The Relationship between Japan and South Africa before World War II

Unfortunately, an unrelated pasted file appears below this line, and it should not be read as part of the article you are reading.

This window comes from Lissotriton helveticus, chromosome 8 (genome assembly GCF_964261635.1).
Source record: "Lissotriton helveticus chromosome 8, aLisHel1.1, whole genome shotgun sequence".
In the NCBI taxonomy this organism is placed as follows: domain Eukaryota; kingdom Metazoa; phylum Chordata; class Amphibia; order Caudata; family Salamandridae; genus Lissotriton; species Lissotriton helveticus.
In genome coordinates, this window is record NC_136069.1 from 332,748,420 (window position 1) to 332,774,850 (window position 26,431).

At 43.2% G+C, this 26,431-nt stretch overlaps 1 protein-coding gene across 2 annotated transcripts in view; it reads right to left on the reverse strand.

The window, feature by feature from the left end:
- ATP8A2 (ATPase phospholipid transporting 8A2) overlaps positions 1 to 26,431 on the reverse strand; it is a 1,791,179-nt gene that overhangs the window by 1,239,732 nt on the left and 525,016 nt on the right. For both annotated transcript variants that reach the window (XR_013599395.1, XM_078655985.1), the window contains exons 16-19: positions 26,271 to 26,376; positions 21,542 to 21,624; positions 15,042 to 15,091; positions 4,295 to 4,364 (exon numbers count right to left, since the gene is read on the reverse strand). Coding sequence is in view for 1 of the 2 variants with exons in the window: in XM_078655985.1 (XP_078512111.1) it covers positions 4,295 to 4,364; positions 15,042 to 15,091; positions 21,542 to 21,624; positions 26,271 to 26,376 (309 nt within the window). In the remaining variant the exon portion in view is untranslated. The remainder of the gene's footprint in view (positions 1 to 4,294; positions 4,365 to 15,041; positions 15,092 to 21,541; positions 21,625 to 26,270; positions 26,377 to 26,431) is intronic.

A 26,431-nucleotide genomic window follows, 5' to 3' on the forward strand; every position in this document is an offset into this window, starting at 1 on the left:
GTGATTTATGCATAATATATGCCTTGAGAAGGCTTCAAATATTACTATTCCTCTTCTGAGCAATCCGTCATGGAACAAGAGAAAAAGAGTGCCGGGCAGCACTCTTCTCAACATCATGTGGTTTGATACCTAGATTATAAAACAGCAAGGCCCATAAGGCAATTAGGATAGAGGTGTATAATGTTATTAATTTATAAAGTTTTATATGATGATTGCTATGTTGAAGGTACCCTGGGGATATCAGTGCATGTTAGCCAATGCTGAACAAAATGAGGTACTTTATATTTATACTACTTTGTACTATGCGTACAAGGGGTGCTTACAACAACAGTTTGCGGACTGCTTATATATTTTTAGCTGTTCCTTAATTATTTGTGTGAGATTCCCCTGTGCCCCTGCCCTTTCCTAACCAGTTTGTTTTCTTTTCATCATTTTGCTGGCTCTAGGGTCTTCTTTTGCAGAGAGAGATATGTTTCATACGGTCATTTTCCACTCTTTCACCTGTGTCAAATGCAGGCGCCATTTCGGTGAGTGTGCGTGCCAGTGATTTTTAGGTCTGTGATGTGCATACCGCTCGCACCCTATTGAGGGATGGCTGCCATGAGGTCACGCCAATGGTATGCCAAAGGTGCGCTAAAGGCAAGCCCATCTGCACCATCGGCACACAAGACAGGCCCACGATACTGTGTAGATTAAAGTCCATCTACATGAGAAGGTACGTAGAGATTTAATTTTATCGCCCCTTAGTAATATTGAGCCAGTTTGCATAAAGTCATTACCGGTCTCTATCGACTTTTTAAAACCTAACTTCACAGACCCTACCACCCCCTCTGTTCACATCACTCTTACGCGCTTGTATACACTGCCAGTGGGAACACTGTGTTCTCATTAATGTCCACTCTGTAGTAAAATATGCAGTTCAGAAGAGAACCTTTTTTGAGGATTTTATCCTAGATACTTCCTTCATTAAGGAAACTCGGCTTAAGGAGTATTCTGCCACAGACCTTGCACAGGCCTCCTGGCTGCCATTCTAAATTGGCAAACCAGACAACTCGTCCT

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This study forms part of a historical research project into Japanese understanding of and research regarding Africa during the period from the Partition of Africa to the Era of Decolonization. Specifically, this project examines the meaning that certain figures, who played an important role in forming public opinion in Japan, tried to give to various problems that were arising in Africa. The present discussion limits itself to the era before World War II, and it considers how these figures interpreted movements that emerged chiefly in South Africa, rather than in Africa as a whole, and reflects on their experiences in South Africa. First, it considers Komahei Furuya, a merchant who advanced into South Africa as early as the end of the nineteenth century. Second, it describes Magoichi Nunokawa, who investigated South Africa's economic situation during World War I. Third, it examines Captain Katsue Mori of the Osaka Shosen Kaisha (OSK) and Ikai Shirakawa of the Osaka Asahi Shinbun, who were involved in exchanges between Japan and South Africa in the 1920s and 1930s. Finally, it analyzes Makoto Fukumoto's views on British imperialism in South Africa and the construction of Boer "emerging nations."


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